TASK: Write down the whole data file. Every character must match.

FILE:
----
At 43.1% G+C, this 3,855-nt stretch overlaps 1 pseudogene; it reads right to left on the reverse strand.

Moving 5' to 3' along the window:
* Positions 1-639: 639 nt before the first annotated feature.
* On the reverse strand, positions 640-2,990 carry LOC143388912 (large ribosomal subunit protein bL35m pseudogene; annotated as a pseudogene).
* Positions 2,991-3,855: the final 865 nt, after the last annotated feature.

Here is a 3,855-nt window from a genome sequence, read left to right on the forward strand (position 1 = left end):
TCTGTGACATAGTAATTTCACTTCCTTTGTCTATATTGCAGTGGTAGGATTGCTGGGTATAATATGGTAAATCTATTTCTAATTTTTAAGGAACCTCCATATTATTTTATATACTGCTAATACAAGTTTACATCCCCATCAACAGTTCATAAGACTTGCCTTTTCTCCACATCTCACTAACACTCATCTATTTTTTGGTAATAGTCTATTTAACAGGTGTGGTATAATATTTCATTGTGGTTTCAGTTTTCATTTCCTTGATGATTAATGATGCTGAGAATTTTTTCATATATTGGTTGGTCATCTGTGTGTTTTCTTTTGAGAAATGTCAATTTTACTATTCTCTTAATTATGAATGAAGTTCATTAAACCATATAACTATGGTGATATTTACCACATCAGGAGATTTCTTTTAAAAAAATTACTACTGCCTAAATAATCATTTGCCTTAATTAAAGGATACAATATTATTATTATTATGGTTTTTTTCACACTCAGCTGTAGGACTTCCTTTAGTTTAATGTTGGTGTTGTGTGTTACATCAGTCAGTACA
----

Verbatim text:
At 43.1% G+C, this 3,855-nt stretch overlaps 1 pseudogene; it reads right to left on the reverse strand.

Moving 5' to 3' along the window:
* Positions 1-639: 639 nt before the first annotated feature.
* On the reverse strand, positions 640-2,990 carry LOC143388912 (large ribosomal subunit protein bL35m pseudogene; annotated as a pseudogene).
* Positions 2,991-3,855: the final 865 nt, after the last annotated feature.

Here is a 3,855-nt window from a genome sequence, read left to right on the forward strand (position 1 = left end):
TCTGTGACATAGTAATTTCACTTCCTTTGTCTATATTGCAGTGGTAGGATTGCTGGGTATAATATGGTAAATCTATTTCTAATTTTTAAGGAACCTCCATATTATTTTATATACTGCTAATACAAGTTTACATCCCCATCAACAGTTCATAAGACTTGCCTTTTCTCCACATCTCACTAACACTCATCTATTTTTTGGTAATAGTCTATTTAACAGGTGTGGTATAATATTTCATTGTGGTTTCAGTTTTCATTTCCTTGATGATTAATGATGCTGAGAATTTTTTCATATATTGGTTGGTCATCTGTGTGTTTTCTTTTGAGAAATGTCAATTTTACTATTCTCTTAATTATGAATGAAGTTCATTAAACCATATAACTATGGTGATATTTACCACATCAGGAGATTTCTTTTAAAAAAATTACTACTGCCTAAATAATCATTTGCCTTAATTAAAGGATACAATATTATTATTATTATGGTTTTTTTCACACTCAGCTGTAGGACTTCCTTTAGTTTAATGTTGGTGTTGTGTGTTACATCAGTCAGTACA